A Mexican senator accused of links to a drug cartel voluntarily gave up her immunity from prosecution and asked the Attorney General's Office to investigate the allegations.
Iris Vianey Mendoza, a member of the center-left PRD from the western state of Michoacan, obtained a 30-day leave of absence from the Senate.
"I call on the Attorney General's Office to carry out the investigation in this period of 30 days," she said from the Senate podium. "I tell you with my head held high that I have nothing to be ashamed of."
Mendoza took the step of forfeiting her immunity a day after a leader of one of the militias established in Michoacan over the past year to protect communities from organized crime accused her of having connections to the Caballeros Templarios drug cartel, the state's most powerful mob.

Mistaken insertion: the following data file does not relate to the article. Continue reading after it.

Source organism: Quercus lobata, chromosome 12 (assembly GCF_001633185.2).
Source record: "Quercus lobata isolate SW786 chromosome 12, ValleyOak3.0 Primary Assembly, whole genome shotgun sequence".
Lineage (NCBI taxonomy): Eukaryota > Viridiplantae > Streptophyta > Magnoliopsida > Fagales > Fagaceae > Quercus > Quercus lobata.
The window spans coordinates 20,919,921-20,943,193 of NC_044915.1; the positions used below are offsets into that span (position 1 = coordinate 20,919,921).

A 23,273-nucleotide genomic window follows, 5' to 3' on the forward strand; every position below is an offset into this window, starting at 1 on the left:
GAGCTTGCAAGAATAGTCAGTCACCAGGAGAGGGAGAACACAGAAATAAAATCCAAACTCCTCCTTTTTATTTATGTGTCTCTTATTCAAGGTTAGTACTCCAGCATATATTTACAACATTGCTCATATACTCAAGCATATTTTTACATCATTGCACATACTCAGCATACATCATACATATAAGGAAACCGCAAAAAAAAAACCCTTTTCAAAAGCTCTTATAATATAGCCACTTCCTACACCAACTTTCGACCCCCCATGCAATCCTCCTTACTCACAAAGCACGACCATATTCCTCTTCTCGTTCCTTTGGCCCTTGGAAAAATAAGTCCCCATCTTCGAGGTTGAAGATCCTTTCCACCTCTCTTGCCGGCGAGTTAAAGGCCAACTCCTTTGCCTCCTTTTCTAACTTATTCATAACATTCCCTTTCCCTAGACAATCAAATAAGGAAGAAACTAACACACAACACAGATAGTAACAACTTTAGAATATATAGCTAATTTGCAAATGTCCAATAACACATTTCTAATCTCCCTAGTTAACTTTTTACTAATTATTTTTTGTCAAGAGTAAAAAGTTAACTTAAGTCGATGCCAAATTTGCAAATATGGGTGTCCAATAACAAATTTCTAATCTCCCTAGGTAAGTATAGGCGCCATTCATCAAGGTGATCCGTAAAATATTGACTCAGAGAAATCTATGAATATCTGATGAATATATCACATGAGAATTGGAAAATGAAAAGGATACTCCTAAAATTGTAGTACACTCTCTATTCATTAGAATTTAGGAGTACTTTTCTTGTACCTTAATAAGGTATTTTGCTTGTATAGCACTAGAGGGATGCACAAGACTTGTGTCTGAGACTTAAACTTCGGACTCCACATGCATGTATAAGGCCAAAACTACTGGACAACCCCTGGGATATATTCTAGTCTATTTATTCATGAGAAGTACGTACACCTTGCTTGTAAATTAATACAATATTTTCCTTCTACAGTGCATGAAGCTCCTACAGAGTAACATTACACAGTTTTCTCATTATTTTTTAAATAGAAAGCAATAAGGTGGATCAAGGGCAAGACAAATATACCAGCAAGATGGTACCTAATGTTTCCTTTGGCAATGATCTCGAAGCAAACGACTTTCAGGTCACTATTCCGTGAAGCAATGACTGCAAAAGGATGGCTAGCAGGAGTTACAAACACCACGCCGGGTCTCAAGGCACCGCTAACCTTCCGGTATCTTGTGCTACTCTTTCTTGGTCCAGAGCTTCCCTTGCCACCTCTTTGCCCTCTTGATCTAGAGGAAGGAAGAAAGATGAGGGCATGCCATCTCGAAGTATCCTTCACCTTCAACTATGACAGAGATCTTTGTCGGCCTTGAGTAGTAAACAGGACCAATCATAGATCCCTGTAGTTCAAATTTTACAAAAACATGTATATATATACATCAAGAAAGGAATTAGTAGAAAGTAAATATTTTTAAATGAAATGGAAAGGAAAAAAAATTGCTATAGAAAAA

Besides seeking a probe by the AG's office, the senator asked for the creation of a special legislative committee to examine the charges against her.
Mendoza is not only close to cartel leaders, but she organized a visit to the Senate by several Templarios, vigilante leader Jose Manuel Mireles told MVS Radio.
"The statements against my person, made in the context of the confrontations that are unfolding in Michoacan, are a genuine death threat against me and my family," Mendoza said in applying for a leave of absence.
It was "extremely serious and irresponsible to launch the slander and to not have the courage - someone who carries a submachine gun in his hand - to refuse to debate a woman who denies his rash assertions," she said, alluding to Mireles.
A photograph circulating on social networks in Mexico shows Mendoza with Melissa Plancarte, daughter of reputed Templarios capo Enrique Plancarte Solis.
In a statement praising Mendoza's decision, PRD chairman Jesus Zambrano urged other lawmakers facing similar accusations to follow her example and submit to investigations. EFE